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The Yogurt Exception      

Why Fermented Milk Products are different. . .

Livin' Large and Losing Weight: Stella Style For many of us, starting on the low-carb path has meant being a label reader and always, always looking to the carb counts. If you were a person that enjoyed a dish of yogurt or a glass of buttermilk, you might have assumed you can no longer have them — at least in any real quantity — since their labels show them to be high in carbs. But as you'll see when you read on, you can't always trust the label to give you the entire story. Doctors Jack Goldberg, and Karen O'Mara explain in their book The GO-Diet, there's an exception here that works to your advantage. With proper credit to them, here's the skinny:

There has been a lot of press in the recent years about yeast overgrowth and its effects on your health and well being. There is some reason to believe that high carbohydrate diets and the overuse of some drugs, like antibiotics, may promote abnormal yeast overgrowth in and on the body. One natural way to combat this problem is to use an ancient remedy that is natural and well tolerated by anyone. This remedy is to restore healthy bacteria to your body in the form of cultured milk products such as kefir, yogurt, and buttermilk.

A bacterium called "lactobacillus" is a very important conditioner of the human gastrointestinal tract. You can take pills, but again, we feel it is better to use natural sources. It is much more delicious to take your bacteria in live culture kefir, yogurt, or buttermilk. Any of these three products can, and SHOULD, be used as part of your daily diet. Of the three choices, kefir may have even additional benefits because of the other "good" microorganisms it contains. Kefir is made from cultures containing a specific mixture of bacteria and "friendly" yeasts that are obtained from the kefir grain. There are currently research projects being undertaken in the United States to assess whether there are additional benefits to kefir. There are patents on anticancer substances extracted from kefir grains. This product has been widely used in western Europe, having originated several centuries ago.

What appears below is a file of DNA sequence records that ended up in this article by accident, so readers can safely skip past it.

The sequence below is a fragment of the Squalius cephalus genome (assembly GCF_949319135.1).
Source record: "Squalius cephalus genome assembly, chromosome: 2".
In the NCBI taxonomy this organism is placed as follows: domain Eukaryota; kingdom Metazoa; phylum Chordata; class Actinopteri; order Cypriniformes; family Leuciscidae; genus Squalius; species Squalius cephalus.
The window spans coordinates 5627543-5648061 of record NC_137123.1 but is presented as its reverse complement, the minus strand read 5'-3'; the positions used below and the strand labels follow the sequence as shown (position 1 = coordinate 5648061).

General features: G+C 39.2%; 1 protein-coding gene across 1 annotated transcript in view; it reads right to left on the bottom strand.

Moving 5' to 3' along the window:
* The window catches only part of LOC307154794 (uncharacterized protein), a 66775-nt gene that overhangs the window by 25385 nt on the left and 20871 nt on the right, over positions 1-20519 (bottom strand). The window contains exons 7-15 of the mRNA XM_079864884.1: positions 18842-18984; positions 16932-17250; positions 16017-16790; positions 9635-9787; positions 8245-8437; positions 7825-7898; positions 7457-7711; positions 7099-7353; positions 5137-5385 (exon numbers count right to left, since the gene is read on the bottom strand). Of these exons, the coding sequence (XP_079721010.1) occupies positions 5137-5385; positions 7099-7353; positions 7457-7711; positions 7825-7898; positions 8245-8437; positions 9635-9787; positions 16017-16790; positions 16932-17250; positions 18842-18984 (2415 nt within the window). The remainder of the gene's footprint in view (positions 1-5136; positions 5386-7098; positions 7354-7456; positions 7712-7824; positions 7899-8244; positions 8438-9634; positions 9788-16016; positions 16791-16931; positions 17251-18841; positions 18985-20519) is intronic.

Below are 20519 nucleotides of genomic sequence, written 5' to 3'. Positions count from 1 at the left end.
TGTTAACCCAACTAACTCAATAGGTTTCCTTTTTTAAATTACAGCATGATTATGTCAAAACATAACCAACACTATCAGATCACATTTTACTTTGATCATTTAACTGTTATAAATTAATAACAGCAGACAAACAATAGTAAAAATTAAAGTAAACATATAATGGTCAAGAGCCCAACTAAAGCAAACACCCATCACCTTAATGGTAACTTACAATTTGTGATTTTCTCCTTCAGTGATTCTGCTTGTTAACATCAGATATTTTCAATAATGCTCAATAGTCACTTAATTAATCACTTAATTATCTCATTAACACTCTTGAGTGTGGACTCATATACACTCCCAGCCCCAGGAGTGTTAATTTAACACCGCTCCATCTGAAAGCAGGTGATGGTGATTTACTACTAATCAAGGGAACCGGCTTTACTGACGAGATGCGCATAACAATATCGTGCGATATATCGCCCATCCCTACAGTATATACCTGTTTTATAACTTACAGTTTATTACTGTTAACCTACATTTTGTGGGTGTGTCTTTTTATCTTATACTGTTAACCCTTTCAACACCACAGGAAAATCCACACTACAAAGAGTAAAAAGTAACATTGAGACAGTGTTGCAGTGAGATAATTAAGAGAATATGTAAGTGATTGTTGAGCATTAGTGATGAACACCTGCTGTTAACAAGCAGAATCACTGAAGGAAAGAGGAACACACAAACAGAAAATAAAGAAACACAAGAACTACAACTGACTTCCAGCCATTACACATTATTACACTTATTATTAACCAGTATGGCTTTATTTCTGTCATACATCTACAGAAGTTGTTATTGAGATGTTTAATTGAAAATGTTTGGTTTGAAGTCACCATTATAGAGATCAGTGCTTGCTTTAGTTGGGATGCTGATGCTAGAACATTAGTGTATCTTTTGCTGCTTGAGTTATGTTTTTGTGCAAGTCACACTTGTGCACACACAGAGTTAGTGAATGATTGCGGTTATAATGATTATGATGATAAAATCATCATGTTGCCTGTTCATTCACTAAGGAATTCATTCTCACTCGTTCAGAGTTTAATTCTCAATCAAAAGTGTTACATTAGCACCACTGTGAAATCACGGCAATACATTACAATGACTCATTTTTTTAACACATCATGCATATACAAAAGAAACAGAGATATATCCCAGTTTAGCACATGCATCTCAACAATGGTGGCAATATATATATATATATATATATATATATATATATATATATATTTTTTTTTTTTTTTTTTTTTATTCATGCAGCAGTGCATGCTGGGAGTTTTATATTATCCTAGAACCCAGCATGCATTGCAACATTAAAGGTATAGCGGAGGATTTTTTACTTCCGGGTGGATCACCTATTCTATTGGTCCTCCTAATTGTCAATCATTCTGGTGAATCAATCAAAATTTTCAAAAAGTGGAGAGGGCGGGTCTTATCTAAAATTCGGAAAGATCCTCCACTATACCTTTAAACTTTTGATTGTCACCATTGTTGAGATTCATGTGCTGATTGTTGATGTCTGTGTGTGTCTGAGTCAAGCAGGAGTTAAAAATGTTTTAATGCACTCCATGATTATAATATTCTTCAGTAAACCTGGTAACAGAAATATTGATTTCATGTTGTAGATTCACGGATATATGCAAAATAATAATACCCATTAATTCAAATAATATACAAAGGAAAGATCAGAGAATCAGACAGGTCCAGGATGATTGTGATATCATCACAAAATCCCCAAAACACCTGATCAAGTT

Buttermilk Recent research has shown that among its many good qualities, these bacteria also stimulate the body to produce important immune response chemicals called "cytokines." These molecules include interferons and tumor necrosis factor and therefore might improve our resistance to disease. They also form a great deal of bulk for the formation of well-formed, non-constipating stools. Even lactose-intolerant individuals can tolerate kefir, yogurt and buttermilk. That is because the lactose in the milk used to make these products has been digested by the "good" lactobacillus. For example, the actual lactose left in kefir made by a national manufacturer is 1% or less. IN THIS CASE ONLY, AND WITH THESE FOODS ONLY, don't count the carbohydrate on the package labels. Why not?